Sed

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sed (stream editor) is a Unix utility that parses text files and implements a programming language which can apply textual transformations to such files. It reads input files line by line (sequentially), applying the operation which has been specified via the command line (or a sed script), and then outputs the line. It was developed from 1973 to 1974 as a Unix utility by Lee E. McMahon of Bell Labs,[1] and is available today for most operating systems.[2]

Contents

History

sed is one of the very early Unix commands built for command line processing of data files. It evolved as the natural successor to the popular grep command.[3] Cousin to the later AWK, sed allowed powerful and interesting data processing to be done by shell scripts.

sed and AWK are often cited as the progenitors and inspiration for Perl. The s / / / syntax shown below is part of Perl's syntax and originated with ed, the precursor to sed.

sed's language does not have variables and has only primitive GOTO and branching functionality; nevertheless, the language is Turing-complete.[3] [4]

GNU sed added several new features. The best-known is in-place editing of files (i.e., replace the original file with the result of applying the sed program), which was later included in BSD sed too. This feature is nowadays often used instead of ed scripts: for example,

sed -i 's/abc/def/' file

can often be used instead of

ed file
1,$ s/abc/def/
w
q

Note: "sed -i" overwrites the original file with a new one, breaking any links the original may have had, while the above example using "ed" changes only the original file's contents, preserving file links.

Super-sed is an extended version of sed that includes regular expressions compatible with Perl.

Another variant of sed is minised, originally reverse-engineered from the 4.1BSD sed by Eric S. Raymond and currently maintained by René Rebe. minised was used by the GNU Project until the GNU Project wrote a new version of sed based on the new GNU regular expression library. The current minised contains some extensions to BSD sed but is not as feature-rich as GNU sed. Its advantage is that it is very fast and uses little memory.[citation needed] It is used on embedded systems and is the version of sed provided with Minix.[citation needed]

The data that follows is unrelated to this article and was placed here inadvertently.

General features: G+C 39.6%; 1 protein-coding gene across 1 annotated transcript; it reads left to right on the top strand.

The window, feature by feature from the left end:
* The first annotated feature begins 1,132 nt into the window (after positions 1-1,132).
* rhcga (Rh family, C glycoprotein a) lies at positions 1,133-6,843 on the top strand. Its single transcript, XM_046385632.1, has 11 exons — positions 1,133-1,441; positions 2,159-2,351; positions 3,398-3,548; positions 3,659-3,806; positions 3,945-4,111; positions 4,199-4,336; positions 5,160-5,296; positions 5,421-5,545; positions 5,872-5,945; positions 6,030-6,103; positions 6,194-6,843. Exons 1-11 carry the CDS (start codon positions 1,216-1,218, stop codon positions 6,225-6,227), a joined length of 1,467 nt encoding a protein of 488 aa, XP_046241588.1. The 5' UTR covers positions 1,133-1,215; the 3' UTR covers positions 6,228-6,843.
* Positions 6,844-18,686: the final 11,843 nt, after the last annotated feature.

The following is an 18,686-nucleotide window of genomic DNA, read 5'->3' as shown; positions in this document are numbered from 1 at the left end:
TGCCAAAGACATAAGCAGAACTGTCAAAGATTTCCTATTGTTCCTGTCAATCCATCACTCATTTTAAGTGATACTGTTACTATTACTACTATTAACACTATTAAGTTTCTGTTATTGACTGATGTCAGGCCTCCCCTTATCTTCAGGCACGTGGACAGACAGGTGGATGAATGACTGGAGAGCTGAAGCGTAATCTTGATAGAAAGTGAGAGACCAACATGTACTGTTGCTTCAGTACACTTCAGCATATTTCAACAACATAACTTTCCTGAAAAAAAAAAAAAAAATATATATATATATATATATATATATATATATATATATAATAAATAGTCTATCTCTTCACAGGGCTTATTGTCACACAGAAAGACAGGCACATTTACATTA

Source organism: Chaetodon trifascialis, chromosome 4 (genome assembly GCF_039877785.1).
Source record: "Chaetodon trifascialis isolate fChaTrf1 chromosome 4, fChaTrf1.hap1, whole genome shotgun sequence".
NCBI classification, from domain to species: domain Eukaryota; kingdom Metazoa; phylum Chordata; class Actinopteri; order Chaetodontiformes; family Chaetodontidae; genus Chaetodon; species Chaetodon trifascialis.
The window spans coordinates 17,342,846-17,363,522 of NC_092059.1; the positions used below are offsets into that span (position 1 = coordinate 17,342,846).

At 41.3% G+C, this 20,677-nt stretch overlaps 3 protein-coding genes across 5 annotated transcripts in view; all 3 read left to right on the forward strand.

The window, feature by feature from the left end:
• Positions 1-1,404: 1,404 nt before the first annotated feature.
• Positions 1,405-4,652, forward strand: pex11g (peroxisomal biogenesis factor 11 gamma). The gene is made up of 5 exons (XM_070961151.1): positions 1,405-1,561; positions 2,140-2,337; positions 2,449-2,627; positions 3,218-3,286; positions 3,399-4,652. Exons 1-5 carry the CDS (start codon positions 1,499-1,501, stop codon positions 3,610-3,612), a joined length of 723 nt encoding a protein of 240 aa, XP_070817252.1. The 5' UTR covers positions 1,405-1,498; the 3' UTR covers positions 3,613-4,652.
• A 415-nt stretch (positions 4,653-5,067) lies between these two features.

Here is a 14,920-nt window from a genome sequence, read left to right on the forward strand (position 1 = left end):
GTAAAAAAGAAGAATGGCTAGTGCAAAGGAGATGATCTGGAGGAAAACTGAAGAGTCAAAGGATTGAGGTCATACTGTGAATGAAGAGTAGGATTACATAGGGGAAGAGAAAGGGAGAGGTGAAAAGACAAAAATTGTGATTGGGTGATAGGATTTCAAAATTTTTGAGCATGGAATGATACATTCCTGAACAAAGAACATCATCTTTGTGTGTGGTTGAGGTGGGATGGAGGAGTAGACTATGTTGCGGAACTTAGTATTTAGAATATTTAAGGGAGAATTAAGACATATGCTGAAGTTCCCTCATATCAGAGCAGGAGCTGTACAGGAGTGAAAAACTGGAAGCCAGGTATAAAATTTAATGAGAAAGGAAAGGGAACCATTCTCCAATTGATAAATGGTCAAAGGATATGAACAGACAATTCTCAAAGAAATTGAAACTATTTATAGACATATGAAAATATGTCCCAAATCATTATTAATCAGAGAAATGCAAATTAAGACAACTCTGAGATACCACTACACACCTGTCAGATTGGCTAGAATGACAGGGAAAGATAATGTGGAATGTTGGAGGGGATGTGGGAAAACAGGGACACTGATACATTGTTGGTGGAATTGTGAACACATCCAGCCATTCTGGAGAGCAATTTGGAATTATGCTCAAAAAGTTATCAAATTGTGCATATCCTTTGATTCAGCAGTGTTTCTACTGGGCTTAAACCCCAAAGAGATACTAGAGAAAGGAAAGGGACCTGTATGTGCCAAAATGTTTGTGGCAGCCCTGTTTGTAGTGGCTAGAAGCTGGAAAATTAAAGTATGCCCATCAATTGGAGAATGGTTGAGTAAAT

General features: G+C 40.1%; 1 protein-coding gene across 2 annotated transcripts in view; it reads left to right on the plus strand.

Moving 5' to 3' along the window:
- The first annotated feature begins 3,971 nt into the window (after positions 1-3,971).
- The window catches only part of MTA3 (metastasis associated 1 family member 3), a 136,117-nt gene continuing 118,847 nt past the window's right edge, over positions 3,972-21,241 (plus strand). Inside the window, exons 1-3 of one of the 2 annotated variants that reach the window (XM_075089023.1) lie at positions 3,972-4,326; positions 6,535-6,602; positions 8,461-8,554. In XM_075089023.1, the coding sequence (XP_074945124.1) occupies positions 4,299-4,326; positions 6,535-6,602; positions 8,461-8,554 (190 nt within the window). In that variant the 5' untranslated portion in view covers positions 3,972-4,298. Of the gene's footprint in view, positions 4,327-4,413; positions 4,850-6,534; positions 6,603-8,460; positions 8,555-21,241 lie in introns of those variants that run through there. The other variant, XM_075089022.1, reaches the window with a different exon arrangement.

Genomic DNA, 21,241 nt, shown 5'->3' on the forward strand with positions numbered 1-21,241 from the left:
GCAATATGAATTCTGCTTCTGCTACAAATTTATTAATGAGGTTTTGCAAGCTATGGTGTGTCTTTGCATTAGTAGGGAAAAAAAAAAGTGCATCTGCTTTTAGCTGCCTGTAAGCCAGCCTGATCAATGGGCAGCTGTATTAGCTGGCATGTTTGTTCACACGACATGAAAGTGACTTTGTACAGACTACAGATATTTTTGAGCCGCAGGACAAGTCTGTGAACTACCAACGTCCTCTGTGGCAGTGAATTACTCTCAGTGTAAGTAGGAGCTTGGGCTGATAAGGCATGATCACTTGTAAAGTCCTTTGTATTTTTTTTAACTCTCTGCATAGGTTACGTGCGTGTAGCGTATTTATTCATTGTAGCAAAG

[edit] Usage

The following example shows a typical use of sed, where the -e option indicates that the sed expression follows:

sed -e 's/oldstuff/newstuff/g' inputFileName > outputFileName

In many versions, the -e is not required to precede the expression. The s stands for substitute. The g stands for global, which means that all matching occurrences in the line would be replaced. The regular expression (i.e. pattern) to be searched is placed after the first delimiting symbol (slash here) and the replacement follows the second symbol. Slash is the conventional symbol. Any other could be used to make syntax more readable if it does not occur in the pattern or replacement (see below), which is useful to avoid leaning toothpick syndrome.

Under Unix, sed is often used as a filter in a pipeline:

generate_data | sed -e 's/x/y/g'

That is, generate the data, and then make the small change of replacing x with y.

Several substitutions or other commands can be put together in a file called, for example, subst.sed and then be applied using the -f option to read the commands from the file:

sed -f subst.sed inputFileName > outputFileName

Besides substitution, other forms of simple processing are possible. For example, the following uses the d command to delete lines that are either blank or only contain spaces:

sed -e '/^ *$/d' inputFileName 

This example used some of the following regular expression metacharacters:

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